K-9 Ozzy Police Dog Is a Newport Celebrity | Animals | Seven Days | Vermont's Independent Voice

Arts + Life » Animals

K-9 Ozzy Police Dog Is a Newport Celebrity


Published August 14, 2019 at 10:00 a.m.

  • Courtesy Of Newport Police Department
  • K-9 Ozzy

Since being certified for patrol last November, K-9 Ozzy of the Newport Police Department has made a habit of saving the day. The 2-year-old Belgian Malinois' exploits include successfully tracking down suspects following a high-speed stolen car chase, sniffing out dope in a major drug bust and, maybe most dramatically, assisting in a manhunt for a pair of kidnapped detectives.

Those first two cases made headlines in Newport. The last one was, well, entirely fictional. The missing detectives are the main characters of Carol Kravetz's new book The Obsession, which is the fourth and latest installment in the Irish crime novelist's self-published series The Bathville Books. Ozzy and his human, Officer Joshua Lillis, are key characters in that sprawling tale, which is set in Newport and was released in April.

Thanks to his work taking a bite out of crime in the Newport area, not to mention his literary cameo, Ozzy has become something of a local celebrity. According to Lillis, he's routinely recognized while the two are out on patrol.

"It kinda caught me off guard," Lillis said of Ozzy's growing renown. But he believes his four-legged partner deserves the acclaim.

Lillis noted that, with "the right drive and the right temperament," any breed can become a police dog. Belgian Malinois, however, are particularly well suited to the job because of their "high energy and high drive," he said.

"They're incredibly intelligent, and they love to be challenged," Lillis continued. "They're a phenomenal dog for police and military work."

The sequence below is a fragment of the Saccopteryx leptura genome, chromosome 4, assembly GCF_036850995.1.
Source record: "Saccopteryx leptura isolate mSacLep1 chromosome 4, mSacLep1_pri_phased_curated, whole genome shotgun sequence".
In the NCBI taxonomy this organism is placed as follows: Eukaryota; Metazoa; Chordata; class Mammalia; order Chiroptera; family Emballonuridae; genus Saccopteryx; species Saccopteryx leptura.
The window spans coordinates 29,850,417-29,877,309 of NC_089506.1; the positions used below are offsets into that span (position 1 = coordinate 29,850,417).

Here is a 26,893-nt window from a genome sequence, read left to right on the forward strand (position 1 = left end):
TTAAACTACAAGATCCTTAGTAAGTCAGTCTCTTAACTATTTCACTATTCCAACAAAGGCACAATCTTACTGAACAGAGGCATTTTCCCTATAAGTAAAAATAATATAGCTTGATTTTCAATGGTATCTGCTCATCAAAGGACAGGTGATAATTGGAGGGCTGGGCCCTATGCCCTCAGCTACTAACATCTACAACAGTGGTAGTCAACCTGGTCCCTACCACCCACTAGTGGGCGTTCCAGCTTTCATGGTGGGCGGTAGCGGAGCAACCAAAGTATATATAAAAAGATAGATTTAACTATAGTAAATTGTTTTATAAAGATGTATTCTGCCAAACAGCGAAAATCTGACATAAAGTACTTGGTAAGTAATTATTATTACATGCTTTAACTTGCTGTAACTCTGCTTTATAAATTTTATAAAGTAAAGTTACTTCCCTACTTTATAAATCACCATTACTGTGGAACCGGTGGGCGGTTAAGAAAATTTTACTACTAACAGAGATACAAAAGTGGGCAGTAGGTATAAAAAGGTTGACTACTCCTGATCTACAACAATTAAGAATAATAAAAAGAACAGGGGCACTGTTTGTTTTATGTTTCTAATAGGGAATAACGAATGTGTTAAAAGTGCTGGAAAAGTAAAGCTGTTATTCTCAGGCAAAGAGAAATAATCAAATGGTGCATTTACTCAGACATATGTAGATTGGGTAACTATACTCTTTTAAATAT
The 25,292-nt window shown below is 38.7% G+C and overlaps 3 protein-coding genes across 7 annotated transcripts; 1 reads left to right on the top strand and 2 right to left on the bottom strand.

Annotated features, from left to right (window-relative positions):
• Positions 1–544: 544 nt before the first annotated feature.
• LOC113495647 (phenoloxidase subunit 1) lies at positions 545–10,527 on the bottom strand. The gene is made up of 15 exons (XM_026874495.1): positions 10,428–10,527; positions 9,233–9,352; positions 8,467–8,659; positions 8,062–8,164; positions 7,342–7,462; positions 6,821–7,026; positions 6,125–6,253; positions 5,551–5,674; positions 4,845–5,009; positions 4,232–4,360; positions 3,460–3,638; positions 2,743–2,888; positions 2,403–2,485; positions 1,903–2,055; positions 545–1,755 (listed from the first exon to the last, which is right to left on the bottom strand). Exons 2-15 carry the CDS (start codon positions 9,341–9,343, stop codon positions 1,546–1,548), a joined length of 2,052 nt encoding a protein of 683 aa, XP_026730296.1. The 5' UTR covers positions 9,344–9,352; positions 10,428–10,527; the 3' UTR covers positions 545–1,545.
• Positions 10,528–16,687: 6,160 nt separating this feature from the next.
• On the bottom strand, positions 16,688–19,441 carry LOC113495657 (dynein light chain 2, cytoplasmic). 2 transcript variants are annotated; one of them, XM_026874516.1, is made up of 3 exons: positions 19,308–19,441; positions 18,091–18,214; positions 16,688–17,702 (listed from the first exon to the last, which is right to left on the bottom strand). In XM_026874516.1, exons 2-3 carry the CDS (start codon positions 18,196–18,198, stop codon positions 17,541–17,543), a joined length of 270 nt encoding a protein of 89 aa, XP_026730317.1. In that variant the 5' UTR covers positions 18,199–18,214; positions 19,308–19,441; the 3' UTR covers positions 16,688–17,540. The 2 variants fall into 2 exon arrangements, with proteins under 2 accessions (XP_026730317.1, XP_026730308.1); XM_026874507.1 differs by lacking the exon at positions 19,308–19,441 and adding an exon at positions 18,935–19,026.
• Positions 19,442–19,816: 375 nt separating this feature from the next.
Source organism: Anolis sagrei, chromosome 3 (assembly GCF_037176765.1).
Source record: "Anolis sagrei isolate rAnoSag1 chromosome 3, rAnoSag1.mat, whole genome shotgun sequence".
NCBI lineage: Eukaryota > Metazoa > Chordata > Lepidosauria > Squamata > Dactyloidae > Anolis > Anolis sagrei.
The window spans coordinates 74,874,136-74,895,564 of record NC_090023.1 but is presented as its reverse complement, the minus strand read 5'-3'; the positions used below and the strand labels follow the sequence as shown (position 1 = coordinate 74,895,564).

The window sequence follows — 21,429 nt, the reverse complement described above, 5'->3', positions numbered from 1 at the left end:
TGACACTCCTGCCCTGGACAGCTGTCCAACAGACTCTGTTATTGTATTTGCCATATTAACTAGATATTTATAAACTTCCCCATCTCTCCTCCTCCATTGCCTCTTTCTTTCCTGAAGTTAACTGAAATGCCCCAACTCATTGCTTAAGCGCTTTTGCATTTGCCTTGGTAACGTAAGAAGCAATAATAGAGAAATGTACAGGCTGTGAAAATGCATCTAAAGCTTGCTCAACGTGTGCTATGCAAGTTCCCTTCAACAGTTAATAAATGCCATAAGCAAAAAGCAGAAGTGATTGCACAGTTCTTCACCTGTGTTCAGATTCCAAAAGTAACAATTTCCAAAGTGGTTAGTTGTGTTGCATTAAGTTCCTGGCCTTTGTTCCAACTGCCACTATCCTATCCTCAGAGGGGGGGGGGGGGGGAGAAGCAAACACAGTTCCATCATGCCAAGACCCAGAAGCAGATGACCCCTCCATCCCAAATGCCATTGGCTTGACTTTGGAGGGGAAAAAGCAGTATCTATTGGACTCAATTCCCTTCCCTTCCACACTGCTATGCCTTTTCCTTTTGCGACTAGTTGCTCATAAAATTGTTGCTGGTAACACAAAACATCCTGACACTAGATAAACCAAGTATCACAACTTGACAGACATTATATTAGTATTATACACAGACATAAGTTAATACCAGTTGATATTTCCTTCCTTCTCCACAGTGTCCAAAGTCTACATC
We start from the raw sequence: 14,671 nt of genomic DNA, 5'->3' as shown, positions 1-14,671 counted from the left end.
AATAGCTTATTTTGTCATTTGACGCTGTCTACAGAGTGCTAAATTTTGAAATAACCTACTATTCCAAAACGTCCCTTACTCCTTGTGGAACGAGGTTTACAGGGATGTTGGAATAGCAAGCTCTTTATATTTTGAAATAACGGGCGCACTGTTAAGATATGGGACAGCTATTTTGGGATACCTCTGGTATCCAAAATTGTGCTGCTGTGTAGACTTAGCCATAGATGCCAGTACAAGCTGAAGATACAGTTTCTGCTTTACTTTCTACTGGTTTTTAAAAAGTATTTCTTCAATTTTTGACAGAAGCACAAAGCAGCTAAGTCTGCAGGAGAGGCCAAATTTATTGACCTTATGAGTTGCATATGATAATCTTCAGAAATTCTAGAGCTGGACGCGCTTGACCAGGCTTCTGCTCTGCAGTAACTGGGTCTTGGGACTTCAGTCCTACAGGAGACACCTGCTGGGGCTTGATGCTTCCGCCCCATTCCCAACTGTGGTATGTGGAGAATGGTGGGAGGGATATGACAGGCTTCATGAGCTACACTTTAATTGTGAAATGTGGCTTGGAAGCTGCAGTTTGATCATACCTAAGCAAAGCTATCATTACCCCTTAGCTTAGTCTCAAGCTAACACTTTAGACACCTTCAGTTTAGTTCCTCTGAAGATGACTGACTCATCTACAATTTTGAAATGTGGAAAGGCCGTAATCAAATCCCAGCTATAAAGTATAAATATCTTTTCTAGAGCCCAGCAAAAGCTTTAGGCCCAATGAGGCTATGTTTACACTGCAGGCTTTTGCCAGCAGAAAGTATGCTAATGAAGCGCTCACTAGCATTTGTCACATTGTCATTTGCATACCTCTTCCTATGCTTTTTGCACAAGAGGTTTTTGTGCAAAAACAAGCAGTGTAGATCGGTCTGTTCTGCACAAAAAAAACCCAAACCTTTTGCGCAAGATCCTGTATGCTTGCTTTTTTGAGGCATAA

• Courtesy Of Newport Police Department
  • Officer Joshua Lillis and K-9 Ozzy

Lillis has worked and trained with other police dogs, but Ozzy is the first under his care. The pooch technically belongs to the Newport Police Department, but Lillis is his primary handler.

Ozzy is what's known in police dog parlance as a "dual-purpose dog": certified, with help from the nonprofit Vermont Police Canine Association, in both patrol and detection. He's trained in officer protection, criminal apprehension, tracking, evidence recovery, building searches and drug detection. In short, he's a badass.

"Yeah," Lillis agreed. "He loves to work, that's for sure."

Ozzy's first deployments, including the drug bust and car chase, were successes. The latter was especially harrowing. The pursuit of a stolen SUV covered more than 50 miles through several towns and across lawns and fields, with speeds in excess of 100 miles per hour.

The chase ended when the suspects drove down a logging road that was impassable to police cruisers. When the suspects ditched their stolen car, Lillis deployed Ozzy to track them on foot — which he did for more than a mile before the duo apprehended the suspects.

The press attention from that case is how Kravetz, who lives in Northern Ireland, discovered the dog and Lillis. The author, who was researching both Newport and police dogs online, reached out to Lillis with questions about how a K-9 team would be used in tracking situations.

"The more questions I asked, the more interested I became," said Kravetz by phone. "Joshua couldn't have been more helpful." She sent Lillis drafts of her story. He responded with feedback on how K-9 teams would or wouldn't operate, and how a police dog would react when it found something.

"I was overwhelmed with his generosity," Kravetz said of Lillis. As for Ozzy, she opined, "He's an incredibly handsome dog."

Ozzy may be even more striking in his smart new vest. It was recently donated to the Newport PD by the East Taunton, Mass., nonprofit Vested Interest in K9s, which provides protective vests to law enforcement dogs throughout the country.

Ozzy's vest is bullet- and stab-proof. Lillis says such protection is essential for K-9 units.

"Every police officer is equipped with [a bullet-proof vest]," Lillis explained, adding that the vests might be even more critical to K-9s than to their human colleagues.

"If they face any suspect, it's pretty up close and personal," he said of police dogs. "They only have one way to apprehend them."

At least one pair of alleged car thieves in Newport could attest to that.

The Obsession (The Bathville Books) by Carol Kravetz, self-published, 355 pages. $14.99. For more on K-9 Ozzy, follow the Newport Police Department on Facebook.

The original print version of this article was headlined "Meet K-9 Ozzy, Newport's Celebrity Police Dog"